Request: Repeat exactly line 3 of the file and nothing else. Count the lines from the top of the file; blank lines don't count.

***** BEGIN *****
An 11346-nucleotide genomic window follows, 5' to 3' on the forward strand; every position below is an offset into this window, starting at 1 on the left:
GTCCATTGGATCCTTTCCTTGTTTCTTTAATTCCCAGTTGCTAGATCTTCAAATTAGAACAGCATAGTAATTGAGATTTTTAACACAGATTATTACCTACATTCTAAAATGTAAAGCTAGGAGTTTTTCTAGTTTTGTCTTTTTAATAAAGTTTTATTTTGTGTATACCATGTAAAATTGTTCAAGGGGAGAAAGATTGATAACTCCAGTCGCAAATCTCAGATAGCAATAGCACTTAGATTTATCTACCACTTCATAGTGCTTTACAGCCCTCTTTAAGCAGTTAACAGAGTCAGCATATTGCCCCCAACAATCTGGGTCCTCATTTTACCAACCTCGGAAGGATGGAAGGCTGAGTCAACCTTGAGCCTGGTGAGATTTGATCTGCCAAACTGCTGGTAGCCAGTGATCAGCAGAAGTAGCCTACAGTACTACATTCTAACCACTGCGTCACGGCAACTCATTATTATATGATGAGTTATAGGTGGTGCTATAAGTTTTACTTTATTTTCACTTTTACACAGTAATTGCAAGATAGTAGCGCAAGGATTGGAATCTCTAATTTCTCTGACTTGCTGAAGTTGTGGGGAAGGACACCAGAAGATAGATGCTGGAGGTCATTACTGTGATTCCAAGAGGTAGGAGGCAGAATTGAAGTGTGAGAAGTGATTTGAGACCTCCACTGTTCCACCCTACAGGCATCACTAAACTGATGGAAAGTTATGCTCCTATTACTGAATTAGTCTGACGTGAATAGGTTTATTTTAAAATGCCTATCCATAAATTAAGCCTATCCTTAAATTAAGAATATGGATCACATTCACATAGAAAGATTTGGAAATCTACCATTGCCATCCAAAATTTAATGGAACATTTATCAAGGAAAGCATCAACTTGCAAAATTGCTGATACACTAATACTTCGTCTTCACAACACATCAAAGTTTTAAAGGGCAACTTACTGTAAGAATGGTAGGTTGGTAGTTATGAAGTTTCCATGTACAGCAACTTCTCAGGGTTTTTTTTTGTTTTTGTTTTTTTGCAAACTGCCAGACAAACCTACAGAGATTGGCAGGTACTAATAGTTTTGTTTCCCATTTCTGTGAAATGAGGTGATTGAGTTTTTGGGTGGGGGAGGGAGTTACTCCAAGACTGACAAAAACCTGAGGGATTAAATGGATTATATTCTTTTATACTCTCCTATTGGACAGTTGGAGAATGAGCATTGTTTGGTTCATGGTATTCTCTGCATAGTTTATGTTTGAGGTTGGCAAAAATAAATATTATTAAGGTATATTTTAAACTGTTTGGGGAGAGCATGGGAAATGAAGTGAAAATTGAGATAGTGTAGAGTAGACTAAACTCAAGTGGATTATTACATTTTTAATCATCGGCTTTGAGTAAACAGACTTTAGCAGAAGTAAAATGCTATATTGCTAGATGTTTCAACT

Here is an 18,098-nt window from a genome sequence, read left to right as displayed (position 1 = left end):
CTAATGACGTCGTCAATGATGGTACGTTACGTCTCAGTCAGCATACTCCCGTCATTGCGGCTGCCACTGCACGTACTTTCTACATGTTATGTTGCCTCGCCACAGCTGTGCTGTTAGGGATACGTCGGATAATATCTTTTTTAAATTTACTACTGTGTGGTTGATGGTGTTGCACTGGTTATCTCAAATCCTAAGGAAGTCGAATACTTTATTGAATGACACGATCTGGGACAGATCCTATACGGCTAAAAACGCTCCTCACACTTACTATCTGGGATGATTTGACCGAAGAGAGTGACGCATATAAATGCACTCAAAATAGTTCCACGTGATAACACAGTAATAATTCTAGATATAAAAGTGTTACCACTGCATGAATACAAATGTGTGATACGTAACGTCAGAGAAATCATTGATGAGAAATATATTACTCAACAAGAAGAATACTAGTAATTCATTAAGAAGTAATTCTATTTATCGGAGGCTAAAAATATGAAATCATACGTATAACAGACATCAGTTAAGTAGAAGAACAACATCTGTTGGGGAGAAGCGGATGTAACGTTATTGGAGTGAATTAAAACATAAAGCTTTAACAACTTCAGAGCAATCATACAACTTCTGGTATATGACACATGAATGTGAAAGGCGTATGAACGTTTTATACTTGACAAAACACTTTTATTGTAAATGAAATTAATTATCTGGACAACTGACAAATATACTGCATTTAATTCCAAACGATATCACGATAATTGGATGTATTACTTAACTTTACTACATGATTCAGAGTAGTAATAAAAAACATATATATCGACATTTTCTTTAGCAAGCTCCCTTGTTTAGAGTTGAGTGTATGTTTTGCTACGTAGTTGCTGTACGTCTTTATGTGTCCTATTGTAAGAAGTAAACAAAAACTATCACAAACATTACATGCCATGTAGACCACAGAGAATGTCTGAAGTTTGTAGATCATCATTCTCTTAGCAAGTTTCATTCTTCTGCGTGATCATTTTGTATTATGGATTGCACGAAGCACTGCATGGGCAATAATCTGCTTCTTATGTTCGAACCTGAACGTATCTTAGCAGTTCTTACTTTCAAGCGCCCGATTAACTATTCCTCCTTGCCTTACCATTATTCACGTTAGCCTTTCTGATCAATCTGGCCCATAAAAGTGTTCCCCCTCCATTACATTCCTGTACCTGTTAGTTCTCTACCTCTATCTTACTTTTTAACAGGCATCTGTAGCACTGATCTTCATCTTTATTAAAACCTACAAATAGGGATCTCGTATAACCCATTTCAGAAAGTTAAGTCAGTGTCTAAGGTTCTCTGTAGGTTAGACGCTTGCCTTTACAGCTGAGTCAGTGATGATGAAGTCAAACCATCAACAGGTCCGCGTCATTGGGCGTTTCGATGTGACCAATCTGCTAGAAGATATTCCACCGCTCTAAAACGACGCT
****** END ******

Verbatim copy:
Here is an 18,098-nt window from a genome sequence, read left to right as displayed (position 1 = left end):